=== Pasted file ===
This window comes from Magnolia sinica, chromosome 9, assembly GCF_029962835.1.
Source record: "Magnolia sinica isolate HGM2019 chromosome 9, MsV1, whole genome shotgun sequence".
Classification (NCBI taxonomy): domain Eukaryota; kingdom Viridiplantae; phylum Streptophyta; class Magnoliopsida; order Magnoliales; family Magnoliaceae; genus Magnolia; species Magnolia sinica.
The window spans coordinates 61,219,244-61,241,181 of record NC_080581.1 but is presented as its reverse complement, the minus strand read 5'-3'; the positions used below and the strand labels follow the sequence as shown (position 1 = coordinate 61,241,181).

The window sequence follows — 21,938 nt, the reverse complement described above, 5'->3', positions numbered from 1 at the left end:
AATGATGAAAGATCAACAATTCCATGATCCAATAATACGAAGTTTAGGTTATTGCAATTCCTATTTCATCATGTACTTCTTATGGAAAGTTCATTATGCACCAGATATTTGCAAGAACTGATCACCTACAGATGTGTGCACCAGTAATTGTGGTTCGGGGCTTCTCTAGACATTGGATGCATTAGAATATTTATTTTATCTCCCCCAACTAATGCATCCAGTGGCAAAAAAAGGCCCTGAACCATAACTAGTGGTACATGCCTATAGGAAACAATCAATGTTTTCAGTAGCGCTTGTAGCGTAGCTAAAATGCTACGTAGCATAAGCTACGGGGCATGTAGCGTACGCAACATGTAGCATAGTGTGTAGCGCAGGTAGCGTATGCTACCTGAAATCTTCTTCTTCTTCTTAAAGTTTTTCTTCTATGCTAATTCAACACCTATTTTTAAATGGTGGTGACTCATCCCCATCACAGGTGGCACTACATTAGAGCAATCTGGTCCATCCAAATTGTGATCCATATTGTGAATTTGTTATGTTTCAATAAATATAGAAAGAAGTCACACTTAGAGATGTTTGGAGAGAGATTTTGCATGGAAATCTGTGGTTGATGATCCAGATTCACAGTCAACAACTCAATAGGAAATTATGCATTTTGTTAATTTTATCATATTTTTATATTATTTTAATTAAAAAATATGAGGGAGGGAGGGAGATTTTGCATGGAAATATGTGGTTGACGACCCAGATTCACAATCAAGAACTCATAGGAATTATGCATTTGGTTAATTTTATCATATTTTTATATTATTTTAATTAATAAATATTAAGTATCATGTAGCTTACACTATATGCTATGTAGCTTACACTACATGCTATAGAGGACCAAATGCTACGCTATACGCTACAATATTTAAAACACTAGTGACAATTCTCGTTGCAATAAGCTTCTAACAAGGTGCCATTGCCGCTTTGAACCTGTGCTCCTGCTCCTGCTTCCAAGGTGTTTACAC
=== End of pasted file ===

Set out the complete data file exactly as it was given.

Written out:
This window comes from Magnolia sinica, chromosome 9, assembly GCF_029962835.1.
Source record: "Magnolia sinica isolate HGM2019 chromosome 9, MsV1, whole genome shotgun sequence".
Classification (NCBI taxonomy): domain Eukaryota; kingdom Viridiplantae; phylum Streptophyta; class Magnoliopsida; order Magnoliales; family Magnoliaceae; genus Magnolia; species Magnolia sinica.
The window spans coordinates 61,219,244-61,241,181 of record NC_080581.1 but is presented as its reverse complement, the minus strand read 5'-3'; the positions used below and the strand labels follow the sequence as shown (position 1 = coordinate 61,241,181).

The window sequence follows — 21,938 nt, the reverse complement described above, 5'->3', positions numbered from 1 at the left end:
AATGATGAAAGATCAACAATTCCATGATCCAATAATACGAAGTTTAGGTTATTGCAATTCCTATTTCATCATGTACTTCTTATGGAAAGTTCATTATGCACCAGATATTTGCAAGAACTGATCACCTACAGATGTGTGCACCAGTAATTGTGGTTCGGGGCTTCTCTAGACATTGGATGCATTAGAATATTTATTTTATCTCCCCCAACTAATGCATCCAGTGGCAAAAAAAGGCCCTGAACCATAACTAGTGGTACATGCCTATAGGAAACAATCAATGTTTTCAGTAGCGCTTGTAGCGTAGCTAAAATGCTACGTAGCATAAGCTACGGGGCATGTAGCGTACGCAACATGTAGCATAGTGTGTAGCGCAGGTAGCGTATGCTACCTGAAATCTTCTTCTTCTTCTTAAAGTTTTTCTTCTATGCTAATTCAACACCTATTTTTAAATGGTGGTGACTCATCCCCATCACAGGTGGCACTACATTAGAGCAATCTGGTCCATCCAAATTGTGATCCATATTGTGAATTTGTTATGTTTCAATAAATATAGAAAGAAGTCACACTTAGAGATGTTTGGAGAGAGATTTTGCATGGAAATCTGTGGTTGATGATCCAGATTCACAGTCAACAACTCAATAGGAAATTATGCATTTTGTTAATTTTATCATATTTTTATATTATTTTAATTAAAAAATATGAGGGAGGGAGGGAGATTTTGCATGGAAATATGTGGTTGACGACCCAGATTCACAATCAAGAACTCATAGGAATTATGCATTTGGTTAATTTTATCATATTTTTATATTATTTTAATTAATAAATATTAAGTATCATGTAGCTTACACTATATGCTATGTAGCTTACACTACATGCTATAGAGGACCAAATGCTACGCTATACGCTACAATATTTAAAACACTAGTGACAATTCTCGTTGCAATAAGCTTCTAACAAGGTGCCATTGCCGCTTTGAACCTGTGCTCCTGCTCCTGCTTCCAAGGTGTTTACAC